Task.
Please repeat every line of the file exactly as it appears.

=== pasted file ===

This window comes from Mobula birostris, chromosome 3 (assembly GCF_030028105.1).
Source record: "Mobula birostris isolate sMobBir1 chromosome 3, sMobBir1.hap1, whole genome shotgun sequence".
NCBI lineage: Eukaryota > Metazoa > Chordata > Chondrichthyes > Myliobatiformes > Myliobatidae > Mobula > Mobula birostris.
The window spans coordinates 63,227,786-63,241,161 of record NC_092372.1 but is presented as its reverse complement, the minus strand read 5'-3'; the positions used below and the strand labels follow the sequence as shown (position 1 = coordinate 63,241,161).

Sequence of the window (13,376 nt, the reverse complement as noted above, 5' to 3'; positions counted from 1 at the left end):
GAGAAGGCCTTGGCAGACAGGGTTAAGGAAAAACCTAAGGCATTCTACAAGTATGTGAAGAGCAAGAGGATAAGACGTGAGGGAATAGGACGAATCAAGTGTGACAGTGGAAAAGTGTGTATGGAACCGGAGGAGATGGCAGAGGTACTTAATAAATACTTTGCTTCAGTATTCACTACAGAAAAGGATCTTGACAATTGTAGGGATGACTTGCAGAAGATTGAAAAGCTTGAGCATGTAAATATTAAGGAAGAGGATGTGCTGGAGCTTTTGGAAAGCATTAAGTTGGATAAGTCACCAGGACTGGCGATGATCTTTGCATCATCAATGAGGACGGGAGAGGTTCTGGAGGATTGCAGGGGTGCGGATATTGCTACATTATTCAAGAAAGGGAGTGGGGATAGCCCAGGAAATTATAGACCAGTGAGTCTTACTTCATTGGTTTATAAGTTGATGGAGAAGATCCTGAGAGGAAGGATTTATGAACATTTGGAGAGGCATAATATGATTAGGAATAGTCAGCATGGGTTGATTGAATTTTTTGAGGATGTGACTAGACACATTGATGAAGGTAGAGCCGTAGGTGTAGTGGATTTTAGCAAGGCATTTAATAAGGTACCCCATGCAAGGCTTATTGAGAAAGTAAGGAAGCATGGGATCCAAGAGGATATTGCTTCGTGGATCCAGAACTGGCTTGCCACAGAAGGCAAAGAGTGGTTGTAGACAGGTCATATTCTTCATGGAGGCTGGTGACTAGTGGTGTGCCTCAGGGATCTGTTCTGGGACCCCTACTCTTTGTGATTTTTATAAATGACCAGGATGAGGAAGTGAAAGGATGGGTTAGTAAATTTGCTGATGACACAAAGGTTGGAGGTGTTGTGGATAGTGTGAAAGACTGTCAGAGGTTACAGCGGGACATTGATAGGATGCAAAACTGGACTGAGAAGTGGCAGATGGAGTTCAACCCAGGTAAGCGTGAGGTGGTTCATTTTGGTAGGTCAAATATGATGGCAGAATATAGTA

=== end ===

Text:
This window comes from Mobula birostris, chromosome 3 (assembly GCF_030028105.1).
Source record: "Mobula birostris isolate sMobBir1 chromosome 3, sMobBir1.hap1, whole genome shotgun sequence".
NCBI lineage: Eukaryota > Metazoa > Chordata > Chondrichthyes > Myliobatiformes > Myliobatidae > Mobula > Mobula birostris.
The window spans coordinates 63,227,786-63,241,161 of record NC_092372.1 but is presented as its reverse complement, the minus strand read 5'-3'; the positions used below and the strand labels follow the sequence as shown (position 1 = coordinate 63,241,161).

Sequence of the window (13,376 nt, the reverse complement as noted above, 5' to 3'; positions counted from 1 at the left end):
GAGAAGGCCTTGGCAGACAGGGTTAAGGAAAAACCTAAGGCATTCTACAAGTATGTGAAGAGCAAGAGGATAAGACGTGAGGGAATAGGACGAATCAAGTGTGACAGTGGAAAAGTGTGTATGGAACCGGAGGAGATGGCAGAGGTACTTAATAAATACTTTGCTTCAGTATTCACTACAGAAAAGGATCTTGACAATTGTAGGGATGACTTGCAGAAGATTGAAAAGCTTGAGCATGTAAATATTAAGGAAGAGGATGTGCTGGAGCTTTTGGAAAGCATTAAGTTGGATAAGTCACCAGGACTGGCGATGATCTTTGCATCATCAATGAGGACGGGAGAGGTTCTGGAGGATTGCAGGGGTGCGGATATTGCTACATTATTCAAGAAAGGGAGTGGGGATAGCCCAGGAAATTATAGACCAGTGAGTCTTACTTCATTGGTTTATAAGTTGATGGAGAAGATCCTGAGAGGAAGGATTTATGAACATTTGGAGAGGCATAATATGATTAGGAATAGTCAGCATGGGTTGATTGAATTTTTTGAGGATGTGACTAGACACATTGATGAAGGTAGAGCCGTAGGTGTAGTGGATTTTAGCAAGGCATTTAATAAGGTACCCCATGCAAGGCTTATTGAGAAAGTAAGGAAGCATGGGATCCAAGAGGATATTGCTTCGTGGATCCAGAACTGGCTTGCCACAGAAGGCAAAGAGTGGTTGTAGACAGGTCATATTCTTCATGGAGGCTGGTGACTAGTGGTGTGCCTCAGGGATCTGTTCTGGGACCCCTACTCTTTGTGATTTTTATAAATGACCAGGATGAGGAAGTGAAAGGATGGGTTAGTAAATTTGCTGATGACACAAAGGTTGGAGGTGTTGTGGATAGTGTGAAAGACTGTCAGAGGTTACAGCGGGACATTGATAGGATGCAAAACTGGACTGAGAAGTGGCAGATGGAGTTCAACCCAGGTAAGCGTGAGGTGGTTCATTTTGGTAGGTCAAATATGATGGCAGAATATAGTA